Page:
- Another infamous case of DVNR would be the Eastern-only DVD release of "The Complete Tex Avery" — almost all of the shorts have been ravaged with horrible line thinning and erasing, almost making one wonder if the price of this import-only set is worth it, especially when it costs more than just getting a laserdisc player and a laserdisc copy of the released-in-America, un-DVNRed "Compleat Tex Avery" set.
- On a side note, the Tex Avery's Droopy DVD has some DVNR damage in four shorts, and it's only truly noticeable in two of them...although the collection shuns this Trope for the most part with the other shorts.
- The MGM Oneshot Cartoon "Tom Turkey" has blatant DVNR damage at several points in the film.
- In the original Disney film of Cinderella, she had orange hair and a silver dress. The Platinum DVD versions, however, have blatantly altered the colors to look a little closer to the Disney Princess merchandise (blonde hair and blue dress).
- Even John K. apparently couldn't avoid DVNR completely with the DVD release of Ren and Stimpy, as there's some noticeable line thinning and art erasing in bits of the episodes. This may have been why John K. got on this soapbox in the first place.
- The DVD release of An American Tail was horribly tampered with, as is discussed here. Background music and sound effects were changed or added, new voice-overs were inserted, and the orphans who bully Fievel near the end had their voices re-dubbed for unknown reasons.
- The Blu-Ray release of Thunderbirds cropped the episodes into widescreen. This only serves to exaggerate picture shake and grain, which are very noticeable in the VFX shots.
- Warner's DVD of the Superman Theatrical Cartoons claims to include transfers from the original masters, yet still includes some changes. These include plastered end logos for several shorts, missing sound effects from two cartoons' opening credits, and an audible jump during the prologue of the first short.
- In the Blu-Ray release of Fantasia, many colors look drastically different from the original DVD, often using Orange-Blue Contrast. Compare the DVD version of "Night On Bald Mountain" with the Blu-Ray version and you'll see that, among other things, Chernabog has been changed from black all over to purplish-blue and faint orange, and everything that was originally dark and ominous is now excessively bright. Which version looks less like the 1940 movie has yet to be confirmed.
- The Blu-Ray of Beauty and the Beast has an unusual glitch altering the ending of the "There's Something There" number. Originally, it ended with the objects watching Belle and the Beast read by the fireplace. Since the extended version follows this song with a scene of the objects cleaning the castle, it now closed with the objects in the hallway, closing the doors to give Belle and the Beast some alone time. Selecting the "Original Theatrical Version" on the Blu-Ray changes the ending of the song to the objects about to close the doors, but abruptly cuts to a different scene before they shut. Frustratingly, the corrected transition currently appears only on the 3-D Blu-Ray.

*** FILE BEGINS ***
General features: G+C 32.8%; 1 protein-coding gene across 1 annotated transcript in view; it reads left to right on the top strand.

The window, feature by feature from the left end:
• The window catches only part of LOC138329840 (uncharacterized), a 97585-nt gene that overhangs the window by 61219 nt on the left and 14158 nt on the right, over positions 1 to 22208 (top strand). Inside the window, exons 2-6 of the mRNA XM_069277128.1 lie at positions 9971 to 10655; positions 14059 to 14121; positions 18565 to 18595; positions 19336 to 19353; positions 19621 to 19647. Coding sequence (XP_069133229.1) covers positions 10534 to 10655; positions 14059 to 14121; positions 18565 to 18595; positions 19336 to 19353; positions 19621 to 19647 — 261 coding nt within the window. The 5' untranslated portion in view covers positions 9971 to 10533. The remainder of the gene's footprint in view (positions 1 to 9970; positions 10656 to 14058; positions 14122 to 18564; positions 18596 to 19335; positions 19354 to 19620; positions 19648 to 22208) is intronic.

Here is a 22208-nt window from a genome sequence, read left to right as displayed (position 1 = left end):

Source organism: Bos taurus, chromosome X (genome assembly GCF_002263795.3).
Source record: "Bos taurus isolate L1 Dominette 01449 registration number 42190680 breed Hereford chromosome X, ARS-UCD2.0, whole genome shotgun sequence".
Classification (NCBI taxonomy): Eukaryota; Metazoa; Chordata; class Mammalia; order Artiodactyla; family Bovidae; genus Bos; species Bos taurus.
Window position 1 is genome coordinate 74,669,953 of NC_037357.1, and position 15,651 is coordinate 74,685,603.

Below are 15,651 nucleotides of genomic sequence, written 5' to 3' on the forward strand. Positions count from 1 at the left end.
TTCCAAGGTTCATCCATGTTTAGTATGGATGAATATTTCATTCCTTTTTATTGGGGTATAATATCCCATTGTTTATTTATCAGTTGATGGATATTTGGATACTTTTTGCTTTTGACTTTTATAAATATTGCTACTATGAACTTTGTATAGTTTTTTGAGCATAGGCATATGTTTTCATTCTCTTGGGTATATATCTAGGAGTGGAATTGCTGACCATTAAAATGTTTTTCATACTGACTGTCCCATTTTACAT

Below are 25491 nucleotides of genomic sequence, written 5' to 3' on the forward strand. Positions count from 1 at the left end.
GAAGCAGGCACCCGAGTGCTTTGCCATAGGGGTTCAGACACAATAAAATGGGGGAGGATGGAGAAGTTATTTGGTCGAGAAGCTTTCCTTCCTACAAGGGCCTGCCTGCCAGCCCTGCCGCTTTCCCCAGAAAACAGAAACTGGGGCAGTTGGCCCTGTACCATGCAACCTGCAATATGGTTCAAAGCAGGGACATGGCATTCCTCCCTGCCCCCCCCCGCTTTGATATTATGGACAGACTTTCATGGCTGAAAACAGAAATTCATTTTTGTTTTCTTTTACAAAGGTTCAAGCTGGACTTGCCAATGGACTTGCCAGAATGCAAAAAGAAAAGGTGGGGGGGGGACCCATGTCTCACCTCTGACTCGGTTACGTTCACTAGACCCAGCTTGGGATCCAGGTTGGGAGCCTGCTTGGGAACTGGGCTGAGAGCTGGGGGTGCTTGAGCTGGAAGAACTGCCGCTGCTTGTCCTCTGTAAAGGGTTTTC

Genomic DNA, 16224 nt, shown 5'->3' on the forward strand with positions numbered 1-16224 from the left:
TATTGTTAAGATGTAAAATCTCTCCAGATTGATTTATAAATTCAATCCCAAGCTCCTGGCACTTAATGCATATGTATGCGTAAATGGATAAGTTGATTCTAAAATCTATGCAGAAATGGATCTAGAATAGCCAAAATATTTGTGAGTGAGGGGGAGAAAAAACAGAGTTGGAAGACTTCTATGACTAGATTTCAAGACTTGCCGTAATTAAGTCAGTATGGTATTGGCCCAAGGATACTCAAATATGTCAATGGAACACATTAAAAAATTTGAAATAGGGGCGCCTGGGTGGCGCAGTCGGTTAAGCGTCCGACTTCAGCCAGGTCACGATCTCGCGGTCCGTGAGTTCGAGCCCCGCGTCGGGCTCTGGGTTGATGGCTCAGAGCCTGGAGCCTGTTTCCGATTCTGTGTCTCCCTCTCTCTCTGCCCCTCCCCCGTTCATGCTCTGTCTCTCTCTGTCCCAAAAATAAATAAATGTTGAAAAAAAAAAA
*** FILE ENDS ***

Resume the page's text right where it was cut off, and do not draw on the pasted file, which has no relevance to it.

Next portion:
- Rhino's original DVD releases of Jem suffered from an interesting case of this - they were taken from 35mm film sources, so they were sharp and detailed. Unfortunately, only the rough, uncorrected versions were on film, so the episodes on Rhino DVD have more animation errors than the TV broadcasts. They also redid the color timing, turning Pizzazz's neon green hair into an ugly "moldy mustard" green/yellow. The new release from Shout! Factory used the broadcast masters of the final episodes, so the color is more accurate and many animation errors are fixed, but because these were tape masters the video is less sharp.
- Like Jem, Rhino's DVDs of The Transformers utilized film sources containing sharp picture, but also some animation errors. Some episodes even ran shorter than originally broadcast because of Rhino's dependence on the filmed versions. On top of that, the soundtracks received 5.1 "remixes" containing additional sound effects. Shout! Factory decided to rectify this by releasing DVDs containing footage from the broadcast tapes spliced into the filmed episodes, which also play synced with the original soundtracks. The picture quality of these versions fluctuates between looking sharp and looking soft.
- The original DVDs of How the Grinch Stole Christmas starred a Grinch with an unexpected mustard-yellow skin tone. When the special later turned 40, a new restoration turned the Grinch's fur back to its natural green.
- Universal's DVD of the 1972 Animated Adaptation of The Lorax gave the Lorax brown fur for half of the cartoon, as opposed to orange. Warner eventually rectified this by releasing a Blu-Ray where the Lorax's fur has a consistent shade of orange.